Schematic of the nanoparticles and drug delivery mechanism. (A) Particle structure. CDEX nanoparticle (less than 50 nm in diameter). Hydrophobic domains are inside the particle close to the core. Particles were labeled by rhodamine B with less than three molecules per particle. Three types of positively charged peptides were linked on the particle surface, with a density of 19 to 30 peptides per particle. (B) Particles are smaller than the vitreous fiber mesh. They are trapped in vitreous by ionic binding between peptides on particle surface and HA coils.
Figure 1
 
Schematic of the nanoparticles and drug delivery mechanism. (A) Particle structure. CDEX nanoparticle (less than 50 nm in diameter). Hydrophobic domains are inside the particle close to the core. Particles were labeled by rhodamine B with less than three molecules per particle. Three types of positively charged peptides were linked on the particle surface, with a density of 19 to 30 peptides per particle. (B) Particles are smaller than the vitreous fiber mesh. They are trapped in vitreous by ionic binding between peptides on particle surface and HA coils.
Figure 2
 
Ex vivo diffusion coefficient measurements in rat vitreous (n = 9). (A) Relative fluorescence area change as a function of time. (B) Diffusion coefficient estimated from (A). FL, fluorescence; ζ, zeta potential, unit mV.
Figure 2
 
Ex vivo diffusion coefficient measurements in rat vitreous (n = 9). (A) Relative fluorescence area change as a function of time. (B) Diffusion coefficient estimated from (A). FL, fluorescence; ζ, zeta potential, unit mV.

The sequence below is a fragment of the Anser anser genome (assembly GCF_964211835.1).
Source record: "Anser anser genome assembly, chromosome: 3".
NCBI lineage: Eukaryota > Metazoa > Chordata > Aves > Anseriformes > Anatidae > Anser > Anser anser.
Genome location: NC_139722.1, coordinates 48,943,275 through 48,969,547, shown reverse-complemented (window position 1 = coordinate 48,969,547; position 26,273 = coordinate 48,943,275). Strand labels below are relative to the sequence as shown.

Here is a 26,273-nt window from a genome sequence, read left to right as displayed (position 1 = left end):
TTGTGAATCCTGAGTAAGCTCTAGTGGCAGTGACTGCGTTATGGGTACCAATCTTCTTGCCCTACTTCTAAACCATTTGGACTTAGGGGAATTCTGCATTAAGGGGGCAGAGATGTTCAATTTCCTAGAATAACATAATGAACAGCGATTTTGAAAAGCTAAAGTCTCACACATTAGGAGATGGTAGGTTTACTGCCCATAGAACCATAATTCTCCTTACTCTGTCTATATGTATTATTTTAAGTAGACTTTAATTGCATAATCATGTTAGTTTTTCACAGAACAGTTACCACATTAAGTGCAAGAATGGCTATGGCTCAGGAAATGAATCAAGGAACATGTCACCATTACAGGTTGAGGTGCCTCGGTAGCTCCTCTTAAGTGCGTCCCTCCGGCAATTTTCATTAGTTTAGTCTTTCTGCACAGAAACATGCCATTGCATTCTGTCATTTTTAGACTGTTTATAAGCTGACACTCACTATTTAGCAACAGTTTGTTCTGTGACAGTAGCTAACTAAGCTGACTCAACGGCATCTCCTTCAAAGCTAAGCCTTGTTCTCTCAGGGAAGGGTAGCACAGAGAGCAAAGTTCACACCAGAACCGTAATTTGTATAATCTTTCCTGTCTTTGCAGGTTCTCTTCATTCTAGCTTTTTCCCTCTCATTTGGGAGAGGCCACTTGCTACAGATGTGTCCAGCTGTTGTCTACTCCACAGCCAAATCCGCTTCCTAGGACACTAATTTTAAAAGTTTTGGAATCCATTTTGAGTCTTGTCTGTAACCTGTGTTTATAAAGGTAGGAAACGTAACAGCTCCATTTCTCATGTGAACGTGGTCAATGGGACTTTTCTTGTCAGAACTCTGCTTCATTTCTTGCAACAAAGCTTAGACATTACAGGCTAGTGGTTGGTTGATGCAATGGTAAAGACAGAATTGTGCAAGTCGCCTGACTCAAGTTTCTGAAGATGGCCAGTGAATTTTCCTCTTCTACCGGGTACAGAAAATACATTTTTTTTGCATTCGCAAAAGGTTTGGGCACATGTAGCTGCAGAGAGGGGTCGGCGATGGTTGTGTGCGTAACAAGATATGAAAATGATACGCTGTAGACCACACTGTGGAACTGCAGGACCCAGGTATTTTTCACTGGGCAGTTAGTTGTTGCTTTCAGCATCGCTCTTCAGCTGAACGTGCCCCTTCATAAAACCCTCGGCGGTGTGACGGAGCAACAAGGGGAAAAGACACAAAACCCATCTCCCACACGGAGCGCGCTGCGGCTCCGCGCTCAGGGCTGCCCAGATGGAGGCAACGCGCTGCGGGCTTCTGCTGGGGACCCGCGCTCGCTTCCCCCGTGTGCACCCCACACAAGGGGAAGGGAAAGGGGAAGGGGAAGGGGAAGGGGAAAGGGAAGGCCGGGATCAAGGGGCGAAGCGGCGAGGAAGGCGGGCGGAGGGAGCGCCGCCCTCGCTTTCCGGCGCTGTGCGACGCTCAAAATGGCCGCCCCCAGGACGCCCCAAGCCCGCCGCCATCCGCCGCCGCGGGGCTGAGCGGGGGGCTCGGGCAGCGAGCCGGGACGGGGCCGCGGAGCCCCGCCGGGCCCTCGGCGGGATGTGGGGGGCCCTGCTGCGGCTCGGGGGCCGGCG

Figure 3
 
In vivo monitoring of nanoparticle carrier diffusion in rat eyes. (AC) Days 1, 3, and 8 after injection of 1-Arg conjugates. (DF) Days 1, 30, and 60 after injection of 2-Arg conjugates. (GI) Days 1, 90, and 180 after injection of 3-Arg conjugates. Fluorescence images were pseudo-colored in magenta and were overlaid onto fundus images.
Figure 3
 
In vivo monitoring of nanoparticle carrier diffusion in rat eyes. (AC) Days 1, 3, and 8 after injection of 1-Arg conjugates. (DF) Days 1, 30, and 60 after injection of 2-Arg conjugates. (GI) Days 1, 90, and 180 after injection of 3-Arg conjugates. Fluorescence images were pseudo-colored in magenta and were overlaid onto fundus images.
Figure 4
 
In vivo half-life estimation of nanoparticle carriers. (A) Integrated fluorescence intensity of 1-Arg (n = 6), 2-Arg (n = 5), and 3-Arg (n = 3) as a function of time. Solid black line, dashed red line, and dash dot blue line are the corresponding exponential decay fittings. (B) Half-lives of nanoparticle carriers estimated from the (A). Error bar represents 95% confidence interval. The half-life for 3-Arg is more than 240 days. The monitoring was stopped for terminal histological toxicity examination.
Figure 4
 
In vivo half-life estimation of nanoparticle carriers. (A) Integrated fluorescence intensity of 1-Arg (n = 6), 2-Arg (n = 5), and 3-Arg (n = 3) as a function of time. Solid black line, dashed red line, and dash dot blue line are the corresponding exponential decay fittings. (B) Half-lives of nanoparticle carriers estimated from the (A). Error bar represents 95% confidence interval. The half-life for 3-Arg is more than 240 days. The monitoring was stopped for terminal histological toxicity examination.
Figure 5
 
Representative histological images after in vivo monitoring. (A, C, E, G) are whole eye sections with injections of 1-Arg, 2-Arg, 3-Arg, and PBS (control group), respectively. Scale bar: 1 mm. (B, D, F, H) are the corresponding retinal areas. Scale bar: 50 μm.
Figure 5
 
Representative histological images after in vivo monitoring. (A, C, E, G) are whole eye sections with injections of 1-Arg, 2-Arg, 3-Arg, and PBS (control group), respectively. Scale bar: 1 mm. (B, D, F, H) are the corresponding retinal areas. Scale bar: 50 μm.